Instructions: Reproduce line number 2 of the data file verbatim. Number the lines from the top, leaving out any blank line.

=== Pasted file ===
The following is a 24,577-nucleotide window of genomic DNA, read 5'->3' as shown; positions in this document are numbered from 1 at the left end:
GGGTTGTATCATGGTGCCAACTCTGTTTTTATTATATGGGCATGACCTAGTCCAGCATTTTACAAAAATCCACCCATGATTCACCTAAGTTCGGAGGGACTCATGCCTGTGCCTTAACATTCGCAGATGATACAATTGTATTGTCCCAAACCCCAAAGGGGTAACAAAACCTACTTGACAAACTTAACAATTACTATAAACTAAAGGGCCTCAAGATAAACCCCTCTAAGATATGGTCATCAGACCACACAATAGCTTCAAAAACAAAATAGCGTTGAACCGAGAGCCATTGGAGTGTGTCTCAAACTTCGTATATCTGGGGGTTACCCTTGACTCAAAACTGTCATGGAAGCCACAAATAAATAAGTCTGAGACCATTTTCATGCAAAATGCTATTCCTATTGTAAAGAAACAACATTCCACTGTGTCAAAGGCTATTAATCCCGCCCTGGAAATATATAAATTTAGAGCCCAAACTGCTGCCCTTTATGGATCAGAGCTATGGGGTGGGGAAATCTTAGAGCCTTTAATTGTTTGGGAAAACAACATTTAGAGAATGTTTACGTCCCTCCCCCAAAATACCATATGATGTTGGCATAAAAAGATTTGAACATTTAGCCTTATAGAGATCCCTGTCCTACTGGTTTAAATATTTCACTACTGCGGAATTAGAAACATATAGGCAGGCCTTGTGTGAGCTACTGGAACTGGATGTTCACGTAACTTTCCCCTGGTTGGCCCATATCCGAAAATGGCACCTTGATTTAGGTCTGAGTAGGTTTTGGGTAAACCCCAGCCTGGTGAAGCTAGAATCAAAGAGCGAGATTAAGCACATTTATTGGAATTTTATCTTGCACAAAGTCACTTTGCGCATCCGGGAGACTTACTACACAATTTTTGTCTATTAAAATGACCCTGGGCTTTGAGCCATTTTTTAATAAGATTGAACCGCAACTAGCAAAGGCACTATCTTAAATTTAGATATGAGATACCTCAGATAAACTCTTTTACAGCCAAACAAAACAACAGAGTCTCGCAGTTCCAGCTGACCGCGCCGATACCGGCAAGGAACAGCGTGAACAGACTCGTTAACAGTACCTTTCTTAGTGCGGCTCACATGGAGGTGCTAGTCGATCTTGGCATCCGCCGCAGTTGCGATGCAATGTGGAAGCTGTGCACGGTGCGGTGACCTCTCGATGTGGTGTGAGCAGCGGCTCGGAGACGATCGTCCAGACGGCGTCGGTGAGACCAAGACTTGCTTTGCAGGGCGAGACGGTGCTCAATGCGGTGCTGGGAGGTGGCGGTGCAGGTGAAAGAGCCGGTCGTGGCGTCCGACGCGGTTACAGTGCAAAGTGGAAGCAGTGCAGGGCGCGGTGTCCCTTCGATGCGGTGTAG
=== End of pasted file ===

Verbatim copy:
GGGTTGTATCATGGTGCCAACTCTGTTTTTATTATATGGGCATGACCTAGTCCAGCATTTTACAAAAATCCACCCATGATTCACCTAAGTTCGGAGGGACTCATGCCTGTGCCTTAACATTCGCAGATGATACAATTGTATTGTCCCAAACCCCAAAGGGGTAACAAAACCTACTTGACAAACTTAACAATTACTATAAACTAAAGGGCCTCAAGATAAACCCCTCTAAGATATGGTCATCAGACCACACAATAGCTTCAAAAACAAAATAGCGTTGAACCGAGAGCCATTGGAGTGTGTCTCAAACTTCGTATATCTGGGGGTTACCCTTGACTCAAAACTGTCATGGAAGCCACAAATAAATAAGTCTGAGACCATTTTCATGCAAAATGCTATTCCTATTGTAAAGAAACAACATTCCACTGTGTCAAAGGCTATTAATCCCGCCCTGGAAATATATAAATTTAGAGCCCAAACTGCTGCCCTTTATGGATCAGAGCTATGGGGTGGGGAAATCTTAGAGCCTTTAATTGTTTGGGAAAACAACATTTAGAGAATGTTTACGTCCCTCCCCCAAAATACCATATGATGTTGGCATAAAAAGATTTGAACATTTAGCCTTATAGAGATCCCTGTCCTACTGGTTTAAATATTTCACTACTGCGGAATTAGAAACATATAGGCAGGCCTTGTGTGAGCTACTGGAACTGGATGTTCACGTAACTTTCCCCTGGTTGGCCCATATCCGAAAATGGCACCTTGATTTAGGTCTGAGTAGGTTTTGGGTAAACCCCAGCCTGGTGAAGCTAGAATCAAAGAGCGAGATTAAGCACATTTATTGGAATTTTATCTTGCACAAAGTCACTTTGCGCATCCGGGAGACTTACTACACAATTTTTGTCTATTAAAATGACCCTGGGCTTTGAGCCATTTTTTAATAAGATTGAACCGCAACTAGCAAAGGCACTATCTTAAATTTAGATATGAGATACCTCAGATAAACTCTTTTACAGCCAAACAAAACAACAGAGTCTCGCAGTTCCAGCTGACCGCGCCGATACCGGCAAGGAACAGCGTGAACAGACTCGTTAACAGTACCTTTCTTAGTGCGGCTCACATGGAGGTGCTAGTCGATCTTGGCATCCGCCGCAGTTGCGATGCAATGTGGAAGCTGTGCACGGTGCGGTGACCTCTCGATGTGGTGTGAGCAGCGGCTCGGAGACGATCGTCCAGACGGCGTCGGTGAGACCAAGACTTGCTTTGCAGGGCGAGACGGTGCTCAATGCGGTGCTGGGAGGTGGCGGTGCAGGTGAAAGAGCCGGTCGTGGCGTCCGACGCGGTTACAGTGCAAAGTGGAAGCAGTGCAGGGCGCGGTGTCCCTTCGATGCGGTGTAG